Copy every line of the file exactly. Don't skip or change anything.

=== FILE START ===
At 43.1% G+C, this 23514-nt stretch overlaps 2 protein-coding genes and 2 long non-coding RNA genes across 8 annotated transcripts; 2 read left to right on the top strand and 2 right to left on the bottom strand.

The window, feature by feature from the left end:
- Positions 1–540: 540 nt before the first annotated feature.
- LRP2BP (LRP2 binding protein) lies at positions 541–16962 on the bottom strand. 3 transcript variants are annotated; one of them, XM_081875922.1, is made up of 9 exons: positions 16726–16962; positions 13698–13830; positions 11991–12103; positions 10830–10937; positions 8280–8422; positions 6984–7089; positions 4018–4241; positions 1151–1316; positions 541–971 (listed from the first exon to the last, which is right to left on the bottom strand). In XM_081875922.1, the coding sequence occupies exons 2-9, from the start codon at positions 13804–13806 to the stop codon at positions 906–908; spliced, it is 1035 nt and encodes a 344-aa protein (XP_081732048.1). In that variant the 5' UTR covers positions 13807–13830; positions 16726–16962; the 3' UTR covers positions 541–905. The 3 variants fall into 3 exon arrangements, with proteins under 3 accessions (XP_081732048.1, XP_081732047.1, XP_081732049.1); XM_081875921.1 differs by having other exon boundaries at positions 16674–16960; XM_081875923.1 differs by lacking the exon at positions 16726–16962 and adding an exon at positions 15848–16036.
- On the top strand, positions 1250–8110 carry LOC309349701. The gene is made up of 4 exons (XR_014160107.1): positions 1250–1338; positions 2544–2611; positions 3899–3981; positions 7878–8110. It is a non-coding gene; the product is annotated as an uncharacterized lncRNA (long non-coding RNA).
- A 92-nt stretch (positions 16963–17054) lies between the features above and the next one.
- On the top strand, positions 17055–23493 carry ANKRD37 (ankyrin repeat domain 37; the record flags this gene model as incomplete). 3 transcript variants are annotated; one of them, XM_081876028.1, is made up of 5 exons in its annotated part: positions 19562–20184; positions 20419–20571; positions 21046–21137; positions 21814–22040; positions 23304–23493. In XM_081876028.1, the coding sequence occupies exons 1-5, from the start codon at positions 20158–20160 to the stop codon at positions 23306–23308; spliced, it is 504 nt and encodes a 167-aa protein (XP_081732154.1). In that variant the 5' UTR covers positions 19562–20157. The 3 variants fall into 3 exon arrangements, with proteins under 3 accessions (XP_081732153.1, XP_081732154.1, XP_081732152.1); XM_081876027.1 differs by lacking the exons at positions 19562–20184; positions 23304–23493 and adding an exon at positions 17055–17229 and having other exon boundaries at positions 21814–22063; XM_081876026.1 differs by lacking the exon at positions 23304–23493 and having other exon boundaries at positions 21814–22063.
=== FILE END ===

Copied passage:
At 43.1% G+C, this 23514-nt stretch overlaps 2 protein-coding genes and 2 long non-coding RNA genes across 8 annotated transcripts; 2 read left to right on the top strand and 2 right to left on the bottom strand.

The window, feature by feature from the left end:
- Positions 1–540: 540 nt before the first annotated feature.
- LRP2BP (LRP2 binding protein) lies at positions 541–16962 on the bottom strand. 3 transcript variants are annotated; one of them, XM_081875922.1, is made up of 9 exons: positions 16726–16962; positions 13698–13830; positions 11991–12103; positions 10830–10937; positions 8280–8422; positions 6984–7089; positions 4018–4241; positions 1151–1316; positions 541–971 (listed from the first exon to the last, which is right to left on the bottom strand). In XM_081875922.1, the coding sequence occupies exons 2-9, from the start codon at positions 13804–13806 to the stop codon at positions 906–908; spliced, it is 1035 nt and encodes a 344-aa protein (XP_081732048.1). In that variant the 5' UTR covers positions 13807–13830; positions 16726–16962; the 3' UTR covers positions 541–905. The 3 variants fall into 3 exon arrangements, with proteins under 3 accessions (XP_081732048.1, XP_081732047.1, XP_081732049.1); XM_081875921.1 differs by having other exon boundaries at positions 16674–16960; XM_081875923.1 differs by lacking the exon at positions 16726–16962 and adding an exon at positions 15848–16036.
- On the top strand, positions 1250–8110 carry LOC309349701. The gene is made up of 4 exons (XR_014160107.1): positions 1250–1338; positions 2544–2611; positions 3899–3981; positions 7878–8110. It is a non-coding gene; the product is annotated as an uncharacterized lncRNA (long non-coding RNA).
- A 92-nt stretch (positions 16963–17054) lies between the features above and the next one.
- On the top strand, positions 17055–23493 carry ANKRD37 (ankyrin repeat domain 37; the record flags this gene model as incomplete). 3 transcript variants are annotated; one of them, XM_081876028.1, is made up of 5 exons in its annotated part: positions 19562–20184; positions 20419–20571; positions 21046–21137; positions 21814–22040; positions 23304–23493. In XM_081876028.1, the coding sequence occupies exons 1-5, from the start codon at positions 20158–20160 to the stop codon at positions 23306–23308; spliced, it is 504 nt and encodes a 167-aa protein (XP_081732154.1). In that variant the 5' UTR covers positions 19562–20157. The 3 variants fall into 3 exon arrangements, with proteins under 3 accessions (XP_081732153.1, XP_081732154.1, XP_081732152.1); XM_081876027.1 differs by lacking the exons at positions 19562–20184; positions 23304–23493 and adding an exon at positions 17055–17229 and having other exon boundaries at positions 21814–22063; XM_081876026.1 differs by lacking the exon at positions 23304–23493 and having other exon boundaries at positions 21814–22063.